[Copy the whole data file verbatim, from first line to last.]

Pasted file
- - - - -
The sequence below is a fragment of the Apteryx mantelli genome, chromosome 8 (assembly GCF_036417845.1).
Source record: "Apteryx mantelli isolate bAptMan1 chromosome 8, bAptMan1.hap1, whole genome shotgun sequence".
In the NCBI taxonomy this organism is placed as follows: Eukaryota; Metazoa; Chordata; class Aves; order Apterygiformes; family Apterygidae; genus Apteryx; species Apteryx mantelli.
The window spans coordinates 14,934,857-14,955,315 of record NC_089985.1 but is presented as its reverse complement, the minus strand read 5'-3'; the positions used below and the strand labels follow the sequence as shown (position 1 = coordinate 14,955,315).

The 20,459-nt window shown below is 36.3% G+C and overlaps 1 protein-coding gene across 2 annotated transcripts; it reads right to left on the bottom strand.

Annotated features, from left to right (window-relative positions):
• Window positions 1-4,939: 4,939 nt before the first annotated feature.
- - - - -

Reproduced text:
The sequence below is a fragment of the Apteryx mantelli genome, chromosome 8 (assembly GCF_036417845.1).
Source record: "Apteryx mantelli isolate bAptMan1 chromosome 8, bAptMan1.hap1, whole genome shotgun sequence".
In the NCBI taxonomy this organism is placed as follows: Eukaryota; Metazoa; Chordata; class Aves; order Apterygiformes; family Apterygidae; genus Apteryx; species Apteryx mantelli.
The window spans coordinates 14,934,857-14,955,315 of record NC_089985.1 but is presented as its reverse complement, the minus strand read 5'-3'; the positions used below and the strand labels follow the sequence as shown (position 1 = coordinate 14,955,315).

The 20,459-nt window shown below is 36.3% G+C and overlaps 1 protein-coding gene across 2 annotated transcripts; it reads right to left on the bottom strand.

Annotated features, from left to right (window-relative positions):
• Window positions 1-4,939: 4,939 nt before the first annotated feature.